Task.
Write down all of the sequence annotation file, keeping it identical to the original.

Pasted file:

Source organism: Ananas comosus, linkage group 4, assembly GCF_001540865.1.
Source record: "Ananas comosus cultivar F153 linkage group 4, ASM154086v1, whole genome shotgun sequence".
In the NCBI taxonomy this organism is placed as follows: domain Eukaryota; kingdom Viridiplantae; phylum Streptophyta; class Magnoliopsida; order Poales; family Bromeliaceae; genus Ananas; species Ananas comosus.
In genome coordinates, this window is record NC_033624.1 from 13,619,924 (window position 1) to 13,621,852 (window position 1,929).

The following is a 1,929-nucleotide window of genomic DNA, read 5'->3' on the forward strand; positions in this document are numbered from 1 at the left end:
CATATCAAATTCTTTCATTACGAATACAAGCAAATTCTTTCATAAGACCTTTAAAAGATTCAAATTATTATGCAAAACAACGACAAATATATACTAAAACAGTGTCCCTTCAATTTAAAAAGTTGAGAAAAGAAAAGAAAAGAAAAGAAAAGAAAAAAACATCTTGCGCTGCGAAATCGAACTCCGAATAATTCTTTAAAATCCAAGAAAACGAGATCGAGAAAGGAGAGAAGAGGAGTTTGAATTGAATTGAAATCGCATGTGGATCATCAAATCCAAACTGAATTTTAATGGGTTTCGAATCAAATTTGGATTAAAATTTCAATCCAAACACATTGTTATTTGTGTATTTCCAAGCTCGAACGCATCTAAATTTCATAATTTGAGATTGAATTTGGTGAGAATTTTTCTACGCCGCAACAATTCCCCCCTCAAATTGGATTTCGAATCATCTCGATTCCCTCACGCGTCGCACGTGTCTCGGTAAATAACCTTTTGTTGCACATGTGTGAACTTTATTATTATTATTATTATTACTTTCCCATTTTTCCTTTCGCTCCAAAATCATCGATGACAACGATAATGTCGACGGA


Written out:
Source organism: Ananas comosus, linkage group 4, assembly GCF_001540865.1.
Source record: "Ananas comosus cultivar F153 linkage group 4, ASM154086v1, whole genome shotgun sequence".
In the NCBI taxonomy this organism is placed as follows: domain Eukaryota; kingdom Viridiplantae; phylum Streptophyta; class Magnoliopsida; order Poales; family Bromeliaceae; genus Ananas; species Ananas comosus.
In genome coordinates, this window is record NC_033624.1 from 13,619,924 (window position 1) to 13,621,852 (window position 1,929).

The following is a 1,929-nucleotide window of genomic DNA, read 5'->3' on the forward strand; positions in this document are numbered from 1 at the left end:
CATATCAAATTCTTTCATTACGAATACAAGCAAATTCTTTCATAAGACCTTTAAAAGATTCAAATTATTATGCAAAACAACGACAAATATATACTAAAACAGTGTCCCTTCAATTTAAAAAGTTGAGAAAAGAAAAGAAAAGAAAAGAAAAGAAAAAAACATCTTGCGCTGCGAAATCGAACTCCGAATAATTCTTTAAAATCCAAGAAAACGAGATCGAGAAAGGAGAGAAGAGGAGTTTGAATTGAATTGAAATCGCATGTGGATCATCAAATCCAAACTGAATTTTAATGGGTTTCGAATCAAATTTGGATTAAAATTTCAATCCAAACACATTGTTATTTGTGTATTTCCAAGCTCGAACGCATCTAAATTTCATAATTTGAGATTGAATTTGGTGAGAATTTTTCTACGCCGCAACAATTCCCCCCTCAAATTGGATTTCGAATCATCTCGATTCCCTCACGCGTCGCACGTGTCTCGGTAAATAACCTTTTGTTGCACATGTGTGAACTTTATTATTATTATTATTATTACTTTCCCATTTTTCCTTTCGCTCCAAAATCATCGATGACAACGATAATGTCGACGGA